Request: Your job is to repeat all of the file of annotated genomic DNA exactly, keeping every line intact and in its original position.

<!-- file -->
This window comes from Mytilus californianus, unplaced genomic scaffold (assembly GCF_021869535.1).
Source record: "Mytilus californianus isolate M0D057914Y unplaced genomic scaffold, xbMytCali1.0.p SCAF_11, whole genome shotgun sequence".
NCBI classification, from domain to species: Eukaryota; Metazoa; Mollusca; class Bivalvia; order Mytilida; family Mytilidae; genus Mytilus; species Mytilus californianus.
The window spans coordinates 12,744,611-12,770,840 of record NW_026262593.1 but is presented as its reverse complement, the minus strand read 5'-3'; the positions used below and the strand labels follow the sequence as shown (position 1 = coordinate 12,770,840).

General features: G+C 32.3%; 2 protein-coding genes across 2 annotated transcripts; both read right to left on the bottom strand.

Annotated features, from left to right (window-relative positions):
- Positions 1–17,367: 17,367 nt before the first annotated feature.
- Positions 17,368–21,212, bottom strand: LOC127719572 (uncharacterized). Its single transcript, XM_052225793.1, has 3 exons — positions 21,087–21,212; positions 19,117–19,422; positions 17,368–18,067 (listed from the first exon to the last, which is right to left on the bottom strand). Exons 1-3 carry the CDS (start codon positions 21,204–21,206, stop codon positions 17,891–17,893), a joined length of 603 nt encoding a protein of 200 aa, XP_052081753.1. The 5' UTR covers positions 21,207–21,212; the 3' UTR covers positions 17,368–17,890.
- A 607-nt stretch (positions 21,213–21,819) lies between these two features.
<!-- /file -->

This window comes from Mytilus californianus, unplaced genomic scaffold (assembly GCF_021869535.1).
Source record: "Mytilus californianus isolate M0D057914Y unplaced genomic scaffold, xbMytCali1.0.p SCAF_11, whole genome shotgun sequence".
NCBI classification, from domain to species: Eukaryota; Metazoa; Mollusca; class Bivalvia; order Mytilida; family Mytilidae; genus Mytilus; species Mytilus californianus.
The window spans coordinates 12,744,611-12,770,840 of record NW_026262593.1 but is presented as its reverse complement, the minus strand read 5'-3'; the positions used below and the strand labels follow the sequence as shown (position 1 = coordinate 12,770,840).

General features: G+C 32.3%; 2 protein-coding genes across 2 annotated transcripts; both read right to left on the bottom strand.

Annotated features, from left to right (window-relative positions):
- Positions 1–17,367: 17,367 nt before the first annotated feature.
- Positions 17,368–21,212, bottom strand: LOC127719572 (uncharacterized). Its single transcript, XM_052225793.1, has 3 exons — positions 21,087–21,212; positions 19,117–19,422; positions 17,368–18,067 (listed from the first exon to the last, which is right to left on the bottom strand). Exons 1-3 carry the CDS (start codon positions 21,204–21,206, stop codon positions 17,891–17,893), a joined length of 603 nt encoding a protein of 200 aa, XP_052081753.1. The 5' UTR covers positions 21,207–21,212; the 3' UTR covers positions 17,368–17,890.
- A 607-nt stretch (positions 21,213–21,819) lies between these two features.